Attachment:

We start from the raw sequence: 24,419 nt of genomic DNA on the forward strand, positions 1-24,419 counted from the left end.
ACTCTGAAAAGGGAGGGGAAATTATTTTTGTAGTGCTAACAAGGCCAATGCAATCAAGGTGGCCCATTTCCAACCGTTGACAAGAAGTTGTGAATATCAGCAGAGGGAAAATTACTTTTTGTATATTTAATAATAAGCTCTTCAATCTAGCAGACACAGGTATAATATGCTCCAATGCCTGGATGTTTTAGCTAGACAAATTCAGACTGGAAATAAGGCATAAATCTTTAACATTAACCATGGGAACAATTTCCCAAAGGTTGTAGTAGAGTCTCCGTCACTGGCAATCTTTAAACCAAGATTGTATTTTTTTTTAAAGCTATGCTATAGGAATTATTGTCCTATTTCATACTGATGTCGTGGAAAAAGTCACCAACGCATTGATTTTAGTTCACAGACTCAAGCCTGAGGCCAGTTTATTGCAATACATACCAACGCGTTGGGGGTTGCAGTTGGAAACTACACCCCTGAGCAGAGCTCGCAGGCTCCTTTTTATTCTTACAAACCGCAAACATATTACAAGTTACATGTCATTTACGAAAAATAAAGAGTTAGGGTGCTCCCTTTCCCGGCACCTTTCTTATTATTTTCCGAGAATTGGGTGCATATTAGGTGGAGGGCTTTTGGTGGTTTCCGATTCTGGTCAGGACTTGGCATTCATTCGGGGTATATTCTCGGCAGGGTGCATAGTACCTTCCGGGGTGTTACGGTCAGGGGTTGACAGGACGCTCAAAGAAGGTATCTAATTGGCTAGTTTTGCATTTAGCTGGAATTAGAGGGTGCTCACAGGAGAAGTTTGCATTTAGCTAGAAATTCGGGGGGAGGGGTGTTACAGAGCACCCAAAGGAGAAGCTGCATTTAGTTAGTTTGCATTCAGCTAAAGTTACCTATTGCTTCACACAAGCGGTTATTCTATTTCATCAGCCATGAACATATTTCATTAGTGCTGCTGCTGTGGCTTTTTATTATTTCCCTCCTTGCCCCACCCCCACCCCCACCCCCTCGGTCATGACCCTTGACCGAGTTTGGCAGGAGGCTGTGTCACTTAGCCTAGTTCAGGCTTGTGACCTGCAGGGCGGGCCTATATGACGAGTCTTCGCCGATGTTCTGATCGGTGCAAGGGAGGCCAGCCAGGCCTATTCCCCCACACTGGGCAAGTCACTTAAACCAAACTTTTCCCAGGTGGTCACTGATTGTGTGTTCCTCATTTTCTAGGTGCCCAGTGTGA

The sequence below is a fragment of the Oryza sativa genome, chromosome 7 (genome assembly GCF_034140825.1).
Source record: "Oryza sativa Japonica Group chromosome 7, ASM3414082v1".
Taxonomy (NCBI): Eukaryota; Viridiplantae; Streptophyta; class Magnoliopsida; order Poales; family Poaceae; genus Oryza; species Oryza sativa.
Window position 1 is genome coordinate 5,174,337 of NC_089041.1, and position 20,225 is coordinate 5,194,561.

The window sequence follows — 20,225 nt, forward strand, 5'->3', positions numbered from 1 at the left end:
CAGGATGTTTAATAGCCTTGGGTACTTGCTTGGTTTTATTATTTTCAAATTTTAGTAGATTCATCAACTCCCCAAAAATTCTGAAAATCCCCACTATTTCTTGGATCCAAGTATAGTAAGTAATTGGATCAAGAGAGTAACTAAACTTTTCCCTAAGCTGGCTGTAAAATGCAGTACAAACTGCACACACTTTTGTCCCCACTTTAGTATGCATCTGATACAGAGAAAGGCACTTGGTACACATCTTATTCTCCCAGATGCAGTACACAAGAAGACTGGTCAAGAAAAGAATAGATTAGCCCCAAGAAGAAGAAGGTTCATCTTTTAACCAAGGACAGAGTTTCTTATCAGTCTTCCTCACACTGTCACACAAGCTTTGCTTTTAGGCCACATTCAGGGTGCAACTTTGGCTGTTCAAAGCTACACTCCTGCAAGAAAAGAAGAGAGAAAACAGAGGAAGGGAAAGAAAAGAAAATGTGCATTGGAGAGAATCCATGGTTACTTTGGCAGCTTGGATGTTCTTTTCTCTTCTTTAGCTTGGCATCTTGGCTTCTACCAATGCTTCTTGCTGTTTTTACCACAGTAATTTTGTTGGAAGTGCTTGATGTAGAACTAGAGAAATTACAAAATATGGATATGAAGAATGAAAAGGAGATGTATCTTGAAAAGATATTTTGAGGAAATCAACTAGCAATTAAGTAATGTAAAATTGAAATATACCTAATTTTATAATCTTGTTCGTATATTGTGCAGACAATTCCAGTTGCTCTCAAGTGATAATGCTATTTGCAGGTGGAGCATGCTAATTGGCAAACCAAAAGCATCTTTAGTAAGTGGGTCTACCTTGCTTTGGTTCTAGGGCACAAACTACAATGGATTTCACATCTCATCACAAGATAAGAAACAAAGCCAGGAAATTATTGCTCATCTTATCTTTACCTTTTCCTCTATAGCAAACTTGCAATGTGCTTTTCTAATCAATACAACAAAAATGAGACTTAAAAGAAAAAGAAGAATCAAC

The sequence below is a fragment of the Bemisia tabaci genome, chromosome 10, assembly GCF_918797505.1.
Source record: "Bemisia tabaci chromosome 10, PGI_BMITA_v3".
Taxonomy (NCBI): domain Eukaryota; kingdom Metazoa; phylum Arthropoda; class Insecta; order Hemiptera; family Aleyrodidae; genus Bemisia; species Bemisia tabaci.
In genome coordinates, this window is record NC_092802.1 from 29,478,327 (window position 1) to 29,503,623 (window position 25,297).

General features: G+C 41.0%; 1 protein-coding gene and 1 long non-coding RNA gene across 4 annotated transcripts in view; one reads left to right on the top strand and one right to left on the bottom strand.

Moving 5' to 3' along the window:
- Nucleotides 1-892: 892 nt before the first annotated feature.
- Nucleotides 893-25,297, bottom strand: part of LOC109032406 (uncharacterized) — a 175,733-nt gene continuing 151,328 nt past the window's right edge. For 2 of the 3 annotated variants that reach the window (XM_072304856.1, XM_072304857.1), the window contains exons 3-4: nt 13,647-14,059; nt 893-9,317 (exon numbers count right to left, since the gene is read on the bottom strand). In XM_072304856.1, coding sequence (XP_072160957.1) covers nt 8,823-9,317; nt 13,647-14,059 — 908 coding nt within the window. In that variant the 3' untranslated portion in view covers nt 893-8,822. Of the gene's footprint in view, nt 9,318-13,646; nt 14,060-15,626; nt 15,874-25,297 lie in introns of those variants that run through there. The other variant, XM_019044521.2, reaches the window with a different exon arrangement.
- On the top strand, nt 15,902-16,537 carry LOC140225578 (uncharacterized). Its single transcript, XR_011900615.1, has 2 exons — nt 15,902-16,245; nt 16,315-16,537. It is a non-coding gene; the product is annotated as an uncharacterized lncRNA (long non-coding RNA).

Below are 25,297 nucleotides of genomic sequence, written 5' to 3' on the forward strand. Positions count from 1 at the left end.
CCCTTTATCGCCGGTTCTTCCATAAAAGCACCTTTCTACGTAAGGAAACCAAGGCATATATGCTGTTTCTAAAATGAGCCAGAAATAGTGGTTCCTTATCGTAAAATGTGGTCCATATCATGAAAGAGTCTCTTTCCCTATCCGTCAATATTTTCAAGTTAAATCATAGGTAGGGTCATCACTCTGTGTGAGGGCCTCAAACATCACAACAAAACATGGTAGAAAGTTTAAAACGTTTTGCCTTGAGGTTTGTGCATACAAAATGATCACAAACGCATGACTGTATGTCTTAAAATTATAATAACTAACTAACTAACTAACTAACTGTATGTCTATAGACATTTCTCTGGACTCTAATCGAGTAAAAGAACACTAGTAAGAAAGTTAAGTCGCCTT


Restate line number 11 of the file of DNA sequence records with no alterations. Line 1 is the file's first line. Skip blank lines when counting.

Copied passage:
Taxonomy (NCBI): domain Eukaryota; kingdom Metazoa; phylum Arthropoda; class Insecta; order Hemiptera; family Aleyrodidae; genus Bemisia; species Bemisia tabaci.